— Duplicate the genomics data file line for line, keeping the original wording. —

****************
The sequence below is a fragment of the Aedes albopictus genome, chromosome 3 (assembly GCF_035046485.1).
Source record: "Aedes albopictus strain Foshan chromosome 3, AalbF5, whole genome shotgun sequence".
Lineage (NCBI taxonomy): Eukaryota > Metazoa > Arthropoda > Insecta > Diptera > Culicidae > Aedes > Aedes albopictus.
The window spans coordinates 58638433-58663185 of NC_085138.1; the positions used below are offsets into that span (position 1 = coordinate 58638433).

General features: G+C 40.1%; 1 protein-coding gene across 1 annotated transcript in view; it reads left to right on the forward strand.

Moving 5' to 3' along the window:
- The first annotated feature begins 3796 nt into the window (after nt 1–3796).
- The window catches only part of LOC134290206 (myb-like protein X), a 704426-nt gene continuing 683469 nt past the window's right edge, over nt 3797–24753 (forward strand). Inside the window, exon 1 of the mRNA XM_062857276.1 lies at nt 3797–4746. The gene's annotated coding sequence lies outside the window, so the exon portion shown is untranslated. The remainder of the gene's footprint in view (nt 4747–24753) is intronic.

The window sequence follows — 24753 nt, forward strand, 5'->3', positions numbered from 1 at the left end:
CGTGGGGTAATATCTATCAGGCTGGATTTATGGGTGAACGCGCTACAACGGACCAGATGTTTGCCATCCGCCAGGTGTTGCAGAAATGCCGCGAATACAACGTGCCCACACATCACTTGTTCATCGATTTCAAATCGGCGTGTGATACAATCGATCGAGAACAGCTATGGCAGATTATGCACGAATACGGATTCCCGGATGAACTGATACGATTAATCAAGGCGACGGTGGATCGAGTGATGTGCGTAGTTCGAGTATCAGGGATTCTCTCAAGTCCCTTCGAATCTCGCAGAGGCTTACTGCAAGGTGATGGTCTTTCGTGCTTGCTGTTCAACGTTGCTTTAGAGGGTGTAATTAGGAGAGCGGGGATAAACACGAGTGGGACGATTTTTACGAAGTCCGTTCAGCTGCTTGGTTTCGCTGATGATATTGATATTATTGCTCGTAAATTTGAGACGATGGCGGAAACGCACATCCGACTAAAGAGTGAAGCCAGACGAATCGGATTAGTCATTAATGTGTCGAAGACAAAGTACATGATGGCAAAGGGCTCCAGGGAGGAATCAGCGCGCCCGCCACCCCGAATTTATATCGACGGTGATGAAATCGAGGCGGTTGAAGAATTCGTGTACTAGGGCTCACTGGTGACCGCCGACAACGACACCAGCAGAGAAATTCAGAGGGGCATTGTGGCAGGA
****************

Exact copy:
The sequence below is a fragment of the Aedes albopictus genome, chromosome 3 (assembly GCF_035046485.1).
Source record: "Aedes albopictus strain Foshan chromosome 3, AalbF5, whole genome shotgun sequence".
Lineage (NCBI taxonomy): Eukaryota > Metazoa > Arthropoda > Insecta > Diptera > Culicidae > Aedes > Aedes albopictus.
The window spans coordinates 58638433-58663185 of NC_085138.1; the positions used below are offsets into that span (position 1 = coordinate 58638433).

General features: G+C 40.1%; 1 protein-coding gene across 1 annotated transcript in view; it reads left to right on the forward strand.

Moving 5' to 3' along the window:
- The first annotated feature begins 3796 nt into the window (after nt 1–3796).
- The window catches only part of LOC134290206 (myb-like protein X), a 704426-nt gene continuing 683469 nt past the window's right edge, over nt 3797–24753 (forward strand). Inside the window, exon 1 of the mRNA XM_062857276.1 lies at nt 3797–4746. The gene's annotated coding sequence lies outside the window, so the exon portion shown is untranslated. The remainder of the gene's footprint in view (nt 4747–24753) is intronic.

The window sequence follows — 24753 nt, forward strand, 5'->3', positions numbered from 1 at the left end:
CGTGGGGTAATATCTATCAGGCTGGATTTATGGGTGAACGCGCTACAACGGACCAGATGTTTGCCATCCGCCAGGTGTTGCAGAAATGCCGCGAATACAACGTGCCCACACATCACTTGTTCATCGATTTCAAATCGGCGTGTGATACAATCGATCGAGAACAGCTATGGCAGATTATGCACGAATACGGATTCCCGGATGAACTGATACGATTAATCAAGGCGACGGTGGATCGAGTGATGTGCGTAGTTCGAGTATCAGGGATTCTCTCAAGTCCCTTCGAATCTCGCAGAGGCTTACTGCAAGGTGATGGTCTTTCGTGCTTGCTGTTCAACGTTGCTTTAGAGGGTGTAATTAGGAGAGCGGGGATAAACACGAGTGGGACGATTTTTACGAAGTCCGTTCAGCTGCTTGGTTTCGCTGATGATATTGATATTATTGCTCGTAAATTTGAGACGATGGCGGAAACGCACATCCGACTAAAGAGTGAAGCCAGACGAATCGGATTAGTCATTAATGTGTCGAAGACAAAGTACATGATGGCAAAGGGCTCCAGGGAGGAATCAGCGCGCCCGCCACCCCGAATTTATATCGACGGTGATGAAATCGAGGCGGTTGAAGAATTCGTGTACTAGGGCTCACTGGTGACCGCCGACAACGACACCAGCAGAGAAATTCAGAGGGGCATTGTGGCAGGA